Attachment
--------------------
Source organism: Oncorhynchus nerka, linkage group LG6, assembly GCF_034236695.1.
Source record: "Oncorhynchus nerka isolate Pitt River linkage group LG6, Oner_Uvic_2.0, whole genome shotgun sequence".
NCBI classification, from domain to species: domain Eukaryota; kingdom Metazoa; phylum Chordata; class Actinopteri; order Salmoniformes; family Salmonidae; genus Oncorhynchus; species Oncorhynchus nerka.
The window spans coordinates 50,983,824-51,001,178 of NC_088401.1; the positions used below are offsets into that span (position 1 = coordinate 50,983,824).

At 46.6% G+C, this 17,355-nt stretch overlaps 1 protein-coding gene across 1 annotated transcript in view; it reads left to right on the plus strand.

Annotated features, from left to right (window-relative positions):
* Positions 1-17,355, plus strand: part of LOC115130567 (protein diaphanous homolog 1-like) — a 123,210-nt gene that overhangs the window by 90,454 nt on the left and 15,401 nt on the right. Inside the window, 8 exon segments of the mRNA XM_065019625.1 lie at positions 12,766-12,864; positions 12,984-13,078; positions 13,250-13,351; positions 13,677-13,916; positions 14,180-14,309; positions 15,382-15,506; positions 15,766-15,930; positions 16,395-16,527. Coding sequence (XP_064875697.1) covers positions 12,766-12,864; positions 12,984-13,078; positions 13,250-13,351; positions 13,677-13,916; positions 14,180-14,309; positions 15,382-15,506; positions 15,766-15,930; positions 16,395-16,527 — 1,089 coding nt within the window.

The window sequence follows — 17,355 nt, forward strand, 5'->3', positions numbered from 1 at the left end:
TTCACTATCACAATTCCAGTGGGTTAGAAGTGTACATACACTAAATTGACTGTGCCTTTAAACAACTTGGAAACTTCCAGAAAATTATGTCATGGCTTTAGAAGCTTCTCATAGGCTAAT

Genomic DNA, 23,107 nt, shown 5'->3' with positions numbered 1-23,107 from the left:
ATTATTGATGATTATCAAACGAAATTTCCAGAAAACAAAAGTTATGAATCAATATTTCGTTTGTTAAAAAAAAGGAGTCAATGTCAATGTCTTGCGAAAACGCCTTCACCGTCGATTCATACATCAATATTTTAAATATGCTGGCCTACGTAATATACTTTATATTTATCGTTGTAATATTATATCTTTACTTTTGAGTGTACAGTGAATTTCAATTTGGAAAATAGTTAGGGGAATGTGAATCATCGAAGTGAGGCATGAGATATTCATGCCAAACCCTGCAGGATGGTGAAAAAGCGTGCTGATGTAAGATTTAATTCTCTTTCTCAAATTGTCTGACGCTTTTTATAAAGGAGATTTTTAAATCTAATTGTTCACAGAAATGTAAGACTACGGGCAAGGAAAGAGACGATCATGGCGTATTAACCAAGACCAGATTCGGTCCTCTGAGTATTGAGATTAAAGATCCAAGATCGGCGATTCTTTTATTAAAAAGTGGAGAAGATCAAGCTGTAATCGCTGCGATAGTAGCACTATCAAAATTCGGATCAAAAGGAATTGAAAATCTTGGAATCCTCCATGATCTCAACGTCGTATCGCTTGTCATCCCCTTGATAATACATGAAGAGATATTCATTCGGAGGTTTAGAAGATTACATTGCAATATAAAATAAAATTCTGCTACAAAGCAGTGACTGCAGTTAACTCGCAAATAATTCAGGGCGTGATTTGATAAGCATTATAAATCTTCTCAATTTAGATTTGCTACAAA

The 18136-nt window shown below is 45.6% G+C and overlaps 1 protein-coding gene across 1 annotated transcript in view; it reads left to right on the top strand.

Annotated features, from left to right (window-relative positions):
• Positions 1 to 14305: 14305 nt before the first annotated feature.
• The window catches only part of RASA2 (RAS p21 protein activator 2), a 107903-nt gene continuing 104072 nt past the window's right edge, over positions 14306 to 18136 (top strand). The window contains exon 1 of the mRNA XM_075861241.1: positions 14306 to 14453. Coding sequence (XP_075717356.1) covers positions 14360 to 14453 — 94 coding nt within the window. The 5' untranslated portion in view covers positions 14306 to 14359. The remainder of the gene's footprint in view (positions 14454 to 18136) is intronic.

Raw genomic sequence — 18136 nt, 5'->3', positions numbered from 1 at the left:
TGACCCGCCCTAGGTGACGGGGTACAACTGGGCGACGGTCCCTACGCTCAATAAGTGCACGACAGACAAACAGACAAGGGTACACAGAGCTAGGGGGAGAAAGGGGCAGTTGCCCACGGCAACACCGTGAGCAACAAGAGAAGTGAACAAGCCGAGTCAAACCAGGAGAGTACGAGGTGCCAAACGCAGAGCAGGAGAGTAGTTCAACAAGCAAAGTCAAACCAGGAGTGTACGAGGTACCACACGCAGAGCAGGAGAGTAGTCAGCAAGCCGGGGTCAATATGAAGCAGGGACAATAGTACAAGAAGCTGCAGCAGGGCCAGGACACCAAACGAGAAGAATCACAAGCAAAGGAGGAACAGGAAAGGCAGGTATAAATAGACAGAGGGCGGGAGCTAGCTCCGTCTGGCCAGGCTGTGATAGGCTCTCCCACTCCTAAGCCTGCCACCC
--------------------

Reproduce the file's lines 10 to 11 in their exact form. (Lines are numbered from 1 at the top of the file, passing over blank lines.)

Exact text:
Genomic DNA, 23,107 nt, shown 5'->3' with positions numbered 1-23,107 from the left:
ATTATTGATGATTATCAAACGAAATTTCCAGAAAACAAAAGTTATGAATCAATATTTCGTTTGTTAAAAAAAAGGAGTCAATGTCAATGTCTTGCGAAAACGCCTTCACCGTCGATTCATACATCAATATTTTAAATATGCTGGCCTACGTAATATACTTTATATTTATCGTTGTAATATTATATCTTTACTTTTGAGTGTACAGTGAATTTCAATTTGGAAAATAGTTAGGGGAATGTGAATCATCGAAGTGAGGCATGAGATATTCATGCCAAACCCTGCAGGATGGTGAAAAAGCGTGCTGATGTAAGATTTAATTCTCTTTCTCAAATTGTCTGACGCTTTTTATAAAGGAGATTTTTAAATCTAATTGTTCACAGAAATGTAAGACTACGGGCAAGGAAAGAGACGATCATGGCGTATTAACCAAGACCAGATTCGGTCCTCTGAGTATTGAGATTAAAGATCCAAGATCGGCGATTCTTTTATTAAAAAGTGGAGAAGATCAAGCTGTAATCGCTGCGATAGTAGCACTATCAAAATTCGGATCAAAAGGAATTGAAAATCTTGGAATCCTCCATGATCTCAACGTCGTATCGCTTGTCATCCCCTTGATAATACATGAAGAGATATTCATTCGGAGGTTTAGAAGATTACATTGCAATATAAAATAAAATTCTGCTACAAAGCAGTGACTGCAGTTAACTCGCAAATAATTCAGGGCGTGATTTGATAAGCATTATAAATCTTCTCAATTTAGATTTGCTACAAA